When the roots are completely covered, gently give it a press, place the plant near an east-facing window, and water the soil to keep it moist.
5. Occasional Pruning
Pruning can be done year-round for Anthuriums to remove dead or injured parts.
Moreover, punctual trimming offers a bushy form and reduces the incidence of pests or diseases for the plant.
To prune the plant, simply snip the damaged leaves at their base and remove any fallen or decaying leaves for proper disposal.
If the plant is suffering already, separate it from other houseplants to prevent the extent of bugs or diseases.
Use weak water sprays to cast away visible pests or manually remove them using q-tips dipped in disinfectants.
Additionally, apply broad-spectrum fungicides at the site of disease infections to kill and deter the pathogens and their spores.
Growth Characteristics of Anthurium Peltigerum
Anthurium Peltigerum grows actively throughout the spring and summer. With proper care, the plant can attain a mature height of around 1 meter and spread of about 0.75 meters.
But the plant relaxes from fall to winter and goes on a long winter sleep, where it rarely shows any visible growth.
As spring arrives and the ground becomes warm, the plant grows again by getting new leaves.
The egg-like shape and the venation make the leaves resemble a turtle shell.
Leaves are supported by thin, light green petioles flaring from the plant’s stem.
The leaves hide most underground parts of the plant, but a flowering branch emerges during summer from the stem.
Besides, the flowering stalk becomes more prominent after crowning a spathe and a spadix at the top.
The spathe is a green or red leafy structure shrouding a light green spadix.
Spathe helps the plant attract pollinators, and spadix bears minuscule flowers that develop into berries in the late summer or at the onset of winter.
Toxicity of Anthurium Peltigerum
Anthurium Peltigerum is a toxic plant containing calcium oxalate in most of its parts.
The calcium oxalate is present in the sap and is in the form of sharp, microscopic crystals that causes irritation and skin rashes in humans on contact.
Pets may lick or bite the plant parts, leading to progressive symptoms like oral and nasal irritation, swelling of tongue and gastric tracts, vomiting, hoarse barks or meows, and gasping.
Although milk is a homemade remedy to wash the calcium oxalate from your pet’s mouth, the symptoms may take time to disappear.
So, it’s ideal to request an emergency by calling the helpline numbers right away before your pet’s health worsens.
- Animal Poison Control Center (APCC): (888) 426-4435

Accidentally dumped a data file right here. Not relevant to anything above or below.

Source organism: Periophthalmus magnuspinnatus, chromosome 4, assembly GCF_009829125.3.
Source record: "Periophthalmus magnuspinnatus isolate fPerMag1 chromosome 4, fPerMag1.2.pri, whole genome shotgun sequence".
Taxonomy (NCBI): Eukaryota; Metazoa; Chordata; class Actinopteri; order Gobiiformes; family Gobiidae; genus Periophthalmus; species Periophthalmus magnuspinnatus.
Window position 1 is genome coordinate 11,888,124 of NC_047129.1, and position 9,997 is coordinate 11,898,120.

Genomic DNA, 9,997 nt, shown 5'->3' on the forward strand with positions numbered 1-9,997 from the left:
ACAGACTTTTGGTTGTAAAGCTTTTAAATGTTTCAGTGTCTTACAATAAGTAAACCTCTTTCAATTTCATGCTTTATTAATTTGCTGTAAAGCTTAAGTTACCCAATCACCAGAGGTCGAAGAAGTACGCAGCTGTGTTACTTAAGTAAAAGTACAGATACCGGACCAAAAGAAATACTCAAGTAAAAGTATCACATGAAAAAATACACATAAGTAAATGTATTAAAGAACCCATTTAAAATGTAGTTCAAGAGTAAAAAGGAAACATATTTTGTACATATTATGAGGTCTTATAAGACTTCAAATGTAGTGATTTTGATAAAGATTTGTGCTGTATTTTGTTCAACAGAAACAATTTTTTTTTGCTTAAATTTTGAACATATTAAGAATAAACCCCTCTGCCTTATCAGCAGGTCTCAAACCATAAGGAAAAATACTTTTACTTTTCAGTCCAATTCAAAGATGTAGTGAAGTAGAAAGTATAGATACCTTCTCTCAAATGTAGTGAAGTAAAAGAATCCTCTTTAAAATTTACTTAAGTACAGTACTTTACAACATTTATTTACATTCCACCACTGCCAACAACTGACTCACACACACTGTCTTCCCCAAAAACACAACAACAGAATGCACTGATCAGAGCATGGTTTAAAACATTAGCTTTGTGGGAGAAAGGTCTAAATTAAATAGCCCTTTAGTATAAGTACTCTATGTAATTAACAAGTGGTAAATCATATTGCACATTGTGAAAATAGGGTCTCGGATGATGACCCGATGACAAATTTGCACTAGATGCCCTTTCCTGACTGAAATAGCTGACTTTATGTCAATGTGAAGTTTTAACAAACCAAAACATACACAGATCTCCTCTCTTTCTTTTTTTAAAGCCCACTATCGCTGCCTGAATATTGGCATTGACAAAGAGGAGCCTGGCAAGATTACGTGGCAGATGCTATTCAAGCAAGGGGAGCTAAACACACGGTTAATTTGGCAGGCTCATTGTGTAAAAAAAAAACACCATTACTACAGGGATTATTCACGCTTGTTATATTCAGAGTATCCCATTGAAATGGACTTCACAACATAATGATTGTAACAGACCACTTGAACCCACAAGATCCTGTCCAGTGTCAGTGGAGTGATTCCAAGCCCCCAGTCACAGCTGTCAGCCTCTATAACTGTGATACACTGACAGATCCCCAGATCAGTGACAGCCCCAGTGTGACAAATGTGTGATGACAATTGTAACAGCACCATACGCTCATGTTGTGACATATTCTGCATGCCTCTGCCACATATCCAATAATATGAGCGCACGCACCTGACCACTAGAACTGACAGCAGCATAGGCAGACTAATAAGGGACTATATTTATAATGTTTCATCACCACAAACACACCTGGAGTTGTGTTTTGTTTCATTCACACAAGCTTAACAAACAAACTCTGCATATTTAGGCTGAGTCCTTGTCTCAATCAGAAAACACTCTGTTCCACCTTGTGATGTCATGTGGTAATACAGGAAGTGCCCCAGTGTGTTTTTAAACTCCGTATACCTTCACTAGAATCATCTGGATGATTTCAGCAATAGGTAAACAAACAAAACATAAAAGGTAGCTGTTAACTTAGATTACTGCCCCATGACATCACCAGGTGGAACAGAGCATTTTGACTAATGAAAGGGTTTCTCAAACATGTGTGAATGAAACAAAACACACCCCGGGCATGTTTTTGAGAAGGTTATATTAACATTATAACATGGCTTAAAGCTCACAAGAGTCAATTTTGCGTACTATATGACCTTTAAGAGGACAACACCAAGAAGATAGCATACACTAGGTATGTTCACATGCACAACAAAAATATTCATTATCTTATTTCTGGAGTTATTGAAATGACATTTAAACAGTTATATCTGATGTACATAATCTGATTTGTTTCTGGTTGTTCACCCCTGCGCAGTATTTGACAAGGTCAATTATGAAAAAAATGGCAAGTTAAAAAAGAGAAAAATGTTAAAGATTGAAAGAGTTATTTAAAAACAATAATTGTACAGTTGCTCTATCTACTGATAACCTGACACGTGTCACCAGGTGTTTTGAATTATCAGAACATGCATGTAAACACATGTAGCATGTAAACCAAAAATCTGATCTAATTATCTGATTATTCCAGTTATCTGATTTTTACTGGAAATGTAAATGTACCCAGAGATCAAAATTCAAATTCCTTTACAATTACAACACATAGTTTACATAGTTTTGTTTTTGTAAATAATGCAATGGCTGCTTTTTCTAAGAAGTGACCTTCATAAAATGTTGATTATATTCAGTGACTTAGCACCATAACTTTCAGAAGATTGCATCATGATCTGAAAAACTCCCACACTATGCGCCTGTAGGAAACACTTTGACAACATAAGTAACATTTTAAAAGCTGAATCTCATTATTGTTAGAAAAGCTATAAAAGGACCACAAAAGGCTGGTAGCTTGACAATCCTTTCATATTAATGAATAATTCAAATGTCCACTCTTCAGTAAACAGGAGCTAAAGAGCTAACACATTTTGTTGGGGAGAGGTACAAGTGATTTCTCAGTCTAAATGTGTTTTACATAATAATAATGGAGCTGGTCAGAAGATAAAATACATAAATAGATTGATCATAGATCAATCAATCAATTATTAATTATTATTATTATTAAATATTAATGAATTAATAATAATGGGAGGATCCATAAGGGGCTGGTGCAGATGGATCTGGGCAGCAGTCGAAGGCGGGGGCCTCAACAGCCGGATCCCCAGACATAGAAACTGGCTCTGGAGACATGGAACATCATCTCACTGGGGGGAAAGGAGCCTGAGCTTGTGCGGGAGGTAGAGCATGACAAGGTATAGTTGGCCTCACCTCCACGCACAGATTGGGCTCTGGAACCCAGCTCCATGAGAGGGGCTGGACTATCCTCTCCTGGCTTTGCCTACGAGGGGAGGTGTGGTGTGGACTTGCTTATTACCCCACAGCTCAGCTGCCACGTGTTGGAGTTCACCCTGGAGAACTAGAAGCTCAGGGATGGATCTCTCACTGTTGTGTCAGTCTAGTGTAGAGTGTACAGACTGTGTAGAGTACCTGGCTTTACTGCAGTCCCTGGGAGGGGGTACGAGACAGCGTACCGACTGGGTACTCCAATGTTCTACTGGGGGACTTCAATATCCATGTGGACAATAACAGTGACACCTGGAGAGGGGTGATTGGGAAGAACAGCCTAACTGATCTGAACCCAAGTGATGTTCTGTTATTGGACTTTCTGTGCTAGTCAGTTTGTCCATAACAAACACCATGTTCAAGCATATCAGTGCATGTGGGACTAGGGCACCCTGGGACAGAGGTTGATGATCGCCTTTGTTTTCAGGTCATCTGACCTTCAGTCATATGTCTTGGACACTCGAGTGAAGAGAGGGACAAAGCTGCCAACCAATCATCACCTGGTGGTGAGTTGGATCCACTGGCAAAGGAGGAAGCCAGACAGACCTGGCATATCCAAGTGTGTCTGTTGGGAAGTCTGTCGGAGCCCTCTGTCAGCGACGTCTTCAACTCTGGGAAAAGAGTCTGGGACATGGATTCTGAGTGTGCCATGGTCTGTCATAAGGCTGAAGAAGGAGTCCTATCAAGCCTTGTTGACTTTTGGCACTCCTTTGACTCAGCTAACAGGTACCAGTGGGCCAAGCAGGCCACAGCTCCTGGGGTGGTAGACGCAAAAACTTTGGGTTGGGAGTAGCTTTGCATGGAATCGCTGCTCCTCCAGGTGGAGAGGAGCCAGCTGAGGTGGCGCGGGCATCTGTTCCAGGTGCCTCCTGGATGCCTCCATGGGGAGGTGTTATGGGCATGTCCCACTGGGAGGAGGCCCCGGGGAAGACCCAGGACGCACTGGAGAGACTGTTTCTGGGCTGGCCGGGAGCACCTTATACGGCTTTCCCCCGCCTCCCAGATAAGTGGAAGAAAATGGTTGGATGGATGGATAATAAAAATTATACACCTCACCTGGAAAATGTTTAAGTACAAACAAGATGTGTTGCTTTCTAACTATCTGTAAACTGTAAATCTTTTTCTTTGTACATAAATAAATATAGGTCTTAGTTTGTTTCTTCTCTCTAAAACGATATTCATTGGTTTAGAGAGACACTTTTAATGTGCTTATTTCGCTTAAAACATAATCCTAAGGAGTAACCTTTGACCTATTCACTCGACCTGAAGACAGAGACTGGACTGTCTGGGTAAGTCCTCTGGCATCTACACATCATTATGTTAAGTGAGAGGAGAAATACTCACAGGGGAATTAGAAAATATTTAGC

- National Capital Poison Center (NCPC): (800) 222-1222
Propagation Methods for Anthurium Peltigerum
Stem cuttings are a successful way to propagate Anthurium Peltigerum in early spring after the new growth.
Although Anthurium produces seeds, there is less chance that the plant will beget flowers in a home environment in the first place.
You can directly place the cuttings in the soil or transplant them in the soil after they grow new roots in water.
- Select a healthy 4-6 inches long stem cutting with a small piece of root and 2-3 leaf nodes.
- Leave the cutting wrapped in a paper towel overnight after washing and drying so that the cut portion becomes tough.
- Place the cutting in a glass jar with hormonal water and locate the setup near an east-facing window.
- Cover the cutting with a plastic bag to seal humidity and temperature.
- Keep a humidifier set at 50% to 80% near the transplant.
- In 4-8 weeks, the cuttings sprout new white roots.
- Fill a pot with fresh potting soil and then transplant the cutting about 2-3 inches deep in the soil.
- If you are using multiple stem sections, keep one cutting per pot.
- Once the cutting establishes itself firmly, check for new growth weekly.
- When the cuttings grow new leaves, continue with normal care.
Anthurium Peltigerum for Sale
Propagating and growing Anthuriums from seeds or cuttings may be a bit hassling. But you can rely on the following sites to welcome a live plant directly to your doorstep.
|Commercial Sites||Expected Delivery Period|
|Etsy||Within 10 to 26 days after placing an order|
|eBay||Within 1 to 2 weeks after placing an order|
|The Leafy Soul Mates||Within 1 to 2 weeks after placing an order|
FAQs Related to Anthurium Peltigerum
Can Anthurium Peltigerum Grow Without Soil?
Anthurium Peltigerum can grow without soil through a process called “hydroponics.”
To do this, take a healthy stem cutting from an Anthurium plant and dip it in a jar containing distillate water. After 4-8 weeks of care, you shall see small roots growing from the cut portion.
Are Anthurium Peltigerum “Chocolate” and Anthurium Peltigerum “Narrow” Same?
Anthurium Peltigerum “Chocolate” and Anthurium Peltigerum “Narrow” are two varieties of Anthurium Peltigerum.
The margin of the leaves towards the middle is bulged in “Chocolate,” while the margin of the leaves is straightly wavy towards the middle in “Narrow.”
Does Anthurium Peltigerum Produce Seeds?
Anthurium Peltigerum is a flowering plant that produces seeds, and in the wild, berries can be seen sticking to the dry spadix after 5-6 months of flowering.
But, flowering is not guaranteed in a home-care environment.